Governor Scott must be held accountable for violating the law
By Roger Caldwell
There are too many cases in Florida where the governor, the Legislature, or the Cabinet knowingly violates our Constitution and state statutes. They are well aware that they have broken the law, but Floridians are left footing the bill, and it appears that there is nothing the citizens can do. The legal system is set up to keep regular folks uninformed, and our politicians are not transparent.
Something is terribly wrong when Florida taxpayers are expected to pay for elected officials’ misdeeds and bad judgments. To begin with, our governor and his administration have denied public access of government records to the public. Maybe our governor has decided to keep Floridians uninformed, or he enjoys breaking the law.
The governor and his staff received no punishment for not following the letter of the law, and personally paid nothing to defend or settle their wrongdoing. Governor Scott has recently agreed to pay Tallahassee attorney, Steve Andrews $700,000 to end a lawsuit. The lawsuit alleges that the governor and several members of his staff violated state law when they created private email accounts.
This settlement is the first time in our state’s history that a sitting governor and attorney general have been sued successfully for violation of Florida’s public-records law. Of the $700,000 settlement, $445,000 will be paid from the Department of Environment, $120,000 from the governor’s office, $75,000 from the attorney’s office, and $60,000 from the Department of State.
The expenses did not end with the governor and his staff finding money in the different state departments to settle this case, but the taxpayers also paid outside legal fees. To date, some $165,000 has been paid to outside law firms even though the governor has in-house lawyers on the state’s payroll.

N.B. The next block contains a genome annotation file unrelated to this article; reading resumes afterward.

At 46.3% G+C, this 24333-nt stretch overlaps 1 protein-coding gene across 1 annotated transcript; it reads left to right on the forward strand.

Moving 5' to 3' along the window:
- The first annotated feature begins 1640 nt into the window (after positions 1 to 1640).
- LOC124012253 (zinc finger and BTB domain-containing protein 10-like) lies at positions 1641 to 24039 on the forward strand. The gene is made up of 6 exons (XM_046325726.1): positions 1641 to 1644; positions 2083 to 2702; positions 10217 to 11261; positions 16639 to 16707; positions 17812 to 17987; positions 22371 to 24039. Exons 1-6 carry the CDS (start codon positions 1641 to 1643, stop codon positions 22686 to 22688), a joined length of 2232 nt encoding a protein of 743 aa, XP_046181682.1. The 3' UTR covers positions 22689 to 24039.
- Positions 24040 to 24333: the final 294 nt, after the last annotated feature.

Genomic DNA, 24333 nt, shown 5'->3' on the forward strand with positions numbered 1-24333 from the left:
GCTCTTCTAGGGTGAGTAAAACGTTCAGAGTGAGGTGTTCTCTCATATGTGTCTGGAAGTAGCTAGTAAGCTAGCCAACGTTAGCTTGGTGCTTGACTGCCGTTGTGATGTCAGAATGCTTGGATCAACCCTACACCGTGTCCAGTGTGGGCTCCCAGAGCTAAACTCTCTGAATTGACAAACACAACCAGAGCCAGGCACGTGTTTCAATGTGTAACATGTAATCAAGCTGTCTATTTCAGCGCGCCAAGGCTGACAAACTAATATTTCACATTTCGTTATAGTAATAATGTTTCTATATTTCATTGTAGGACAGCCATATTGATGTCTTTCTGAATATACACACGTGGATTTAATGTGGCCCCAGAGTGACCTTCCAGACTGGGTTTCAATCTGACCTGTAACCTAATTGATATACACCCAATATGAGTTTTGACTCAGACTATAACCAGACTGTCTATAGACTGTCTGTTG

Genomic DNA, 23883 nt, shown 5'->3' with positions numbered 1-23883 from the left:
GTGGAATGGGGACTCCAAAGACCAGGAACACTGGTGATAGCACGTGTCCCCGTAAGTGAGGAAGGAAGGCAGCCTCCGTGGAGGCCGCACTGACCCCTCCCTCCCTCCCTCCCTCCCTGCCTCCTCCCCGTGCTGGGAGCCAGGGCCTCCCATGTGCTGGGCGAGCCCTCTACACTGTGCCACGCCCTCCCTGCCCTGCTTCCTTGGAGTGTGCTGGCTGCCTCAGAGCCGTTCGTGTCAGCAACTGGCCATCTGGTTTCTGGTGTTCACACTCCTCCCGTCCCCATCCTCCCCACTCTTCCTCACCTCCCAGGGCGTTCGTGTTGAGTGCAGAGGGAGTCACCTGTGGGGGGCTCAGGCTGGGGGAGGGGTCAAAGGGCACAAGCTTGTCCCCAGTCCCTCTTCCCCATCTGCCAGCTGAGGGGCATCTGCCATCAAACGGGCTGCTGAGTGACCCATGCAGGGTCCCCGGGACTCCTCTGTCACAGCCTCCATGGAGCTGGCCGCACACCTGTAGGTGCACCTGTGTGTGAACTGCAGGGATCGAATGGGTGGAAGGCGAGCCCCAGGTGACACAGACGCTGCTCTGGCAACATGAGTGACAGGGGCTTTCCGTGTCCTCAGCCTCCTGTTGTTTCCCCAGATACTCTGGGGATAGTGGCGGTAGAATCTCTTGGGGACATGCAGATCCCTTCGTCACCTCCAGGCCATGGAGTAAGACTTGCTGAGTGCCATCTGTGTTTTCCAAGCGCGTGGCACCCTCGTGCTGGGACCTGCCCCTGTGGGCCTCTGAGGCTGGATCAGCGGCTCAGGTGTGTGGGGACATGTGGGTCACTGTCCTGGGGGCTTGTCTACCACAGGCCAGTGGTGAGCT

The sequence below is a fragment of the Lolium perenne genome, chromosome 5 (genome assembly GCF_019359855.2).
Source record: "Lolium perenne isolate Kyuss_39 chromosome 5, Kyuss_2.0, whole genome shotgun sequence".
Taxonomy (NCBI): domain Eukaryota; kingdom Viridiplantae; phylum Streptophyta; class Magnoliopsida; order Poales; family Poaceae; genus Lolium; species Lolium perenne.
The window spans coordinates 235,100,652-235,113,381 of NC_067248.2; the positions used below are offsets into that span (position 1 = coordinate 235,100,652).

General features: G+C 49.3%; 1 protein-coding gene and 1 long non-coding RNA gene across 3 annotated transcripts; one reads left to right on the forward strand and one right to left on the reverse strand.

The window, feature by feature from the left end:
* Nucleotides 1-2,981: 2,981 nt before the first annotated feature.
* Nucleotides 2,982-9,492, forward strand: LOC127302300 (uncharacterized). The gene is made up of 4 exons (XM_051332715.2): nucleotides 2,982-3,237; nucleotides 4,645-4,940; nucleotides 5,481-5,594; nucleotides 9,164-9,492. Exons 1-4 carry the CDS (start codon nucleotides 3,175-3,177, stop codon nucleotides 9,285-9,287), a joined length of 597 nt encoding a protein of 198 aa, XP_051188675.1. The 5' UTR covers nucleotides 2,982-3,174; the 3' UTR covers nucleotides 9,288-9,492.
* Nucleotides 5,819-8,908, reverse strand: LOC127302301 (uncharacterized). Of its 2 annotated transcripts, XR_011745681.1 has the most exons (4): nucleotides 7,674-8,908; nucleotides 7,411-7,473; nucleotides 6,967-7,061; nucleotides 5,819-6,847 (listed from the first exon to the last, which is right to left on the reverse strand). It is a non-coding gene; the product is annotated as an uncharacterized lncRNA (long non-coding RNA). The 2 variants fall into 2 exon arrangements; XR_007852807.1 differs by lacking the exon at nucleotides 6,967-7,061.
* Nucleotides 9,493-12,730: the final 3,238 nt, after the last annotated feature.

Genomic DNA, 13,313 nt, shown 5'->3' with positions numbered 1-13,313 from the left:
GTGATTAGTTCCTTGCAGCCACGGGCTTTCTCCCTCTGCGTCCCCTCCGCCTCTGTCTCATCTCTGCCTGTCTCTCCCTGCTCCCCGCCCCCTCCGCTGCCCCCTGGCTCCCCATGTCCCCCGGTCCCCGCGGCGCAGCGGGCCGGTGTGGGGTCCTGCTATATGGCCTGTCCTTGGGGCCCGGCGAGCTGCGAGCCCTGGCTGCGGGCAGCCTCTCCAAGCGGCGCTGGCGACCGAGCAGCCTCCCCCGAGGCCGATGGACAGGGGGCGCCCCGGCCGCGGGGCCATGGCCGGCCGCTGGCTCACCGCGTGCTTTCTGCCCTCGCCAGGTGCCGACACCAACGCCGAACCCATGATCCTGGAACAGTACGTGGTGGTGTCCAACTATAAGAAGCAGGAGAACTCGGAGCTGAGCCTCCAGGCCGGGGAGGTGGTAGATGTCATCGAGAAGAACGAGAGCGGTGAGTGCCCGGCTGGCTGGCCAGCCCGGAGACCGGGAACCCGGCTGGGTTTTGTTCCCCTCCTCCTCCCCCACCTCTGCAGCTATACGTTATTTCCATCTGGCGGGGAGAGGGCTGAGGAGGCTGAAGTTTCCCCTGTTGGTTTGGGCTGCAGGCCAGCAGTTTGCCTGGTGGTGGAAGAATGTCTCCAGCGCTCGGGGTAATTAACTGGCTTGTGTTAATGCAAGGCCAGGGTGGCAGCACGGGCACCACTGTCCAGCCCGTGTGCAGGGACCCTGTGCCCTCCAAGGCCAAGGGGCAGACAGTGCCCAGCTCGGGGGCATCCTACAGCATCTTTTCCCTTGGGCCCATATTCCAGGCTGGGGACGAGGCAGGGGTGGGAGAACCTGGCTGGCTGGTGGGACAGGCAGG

As the governor continues to lose these lawsuits, he continues to use state money to pay the legal bills. In another public record dispute where Commissioner Gerald Bailey was ousted without any public discussion or vote, the cost to taxpayers was $55,000 to settle, $139,249 for Scott’s outside counsel and $225,000 for legal fees for three cabinet officials.
If these two settlements were the only lawsuits that our governor, legislature and his administration has lost, most residents and taxpayers would not mind footing the bill. But during Scott’s first term in office, he spent millions in legal fees trying to defend several policies which would hurt state residents. He spent millions on requiring drug tests for welfare recipients, which the courts decided was against the law.
The legislature has passed on to taxpayers $11 million of legal fees – as they secretly draw up maps for redistricting which still has not been approved by the courts. The ironic issue with our governor is that on his website the message is “Florida has a Right to Know.” Our governor explains this note by stating “As taxpayers, you have the right to know how every tax-payer dollar is spent.”
It is obvious that Governor Scott says one thing, but practices something entirely different. There is no way the governor can be trusted when he violates the law, and denies public access of government records to residents of the state.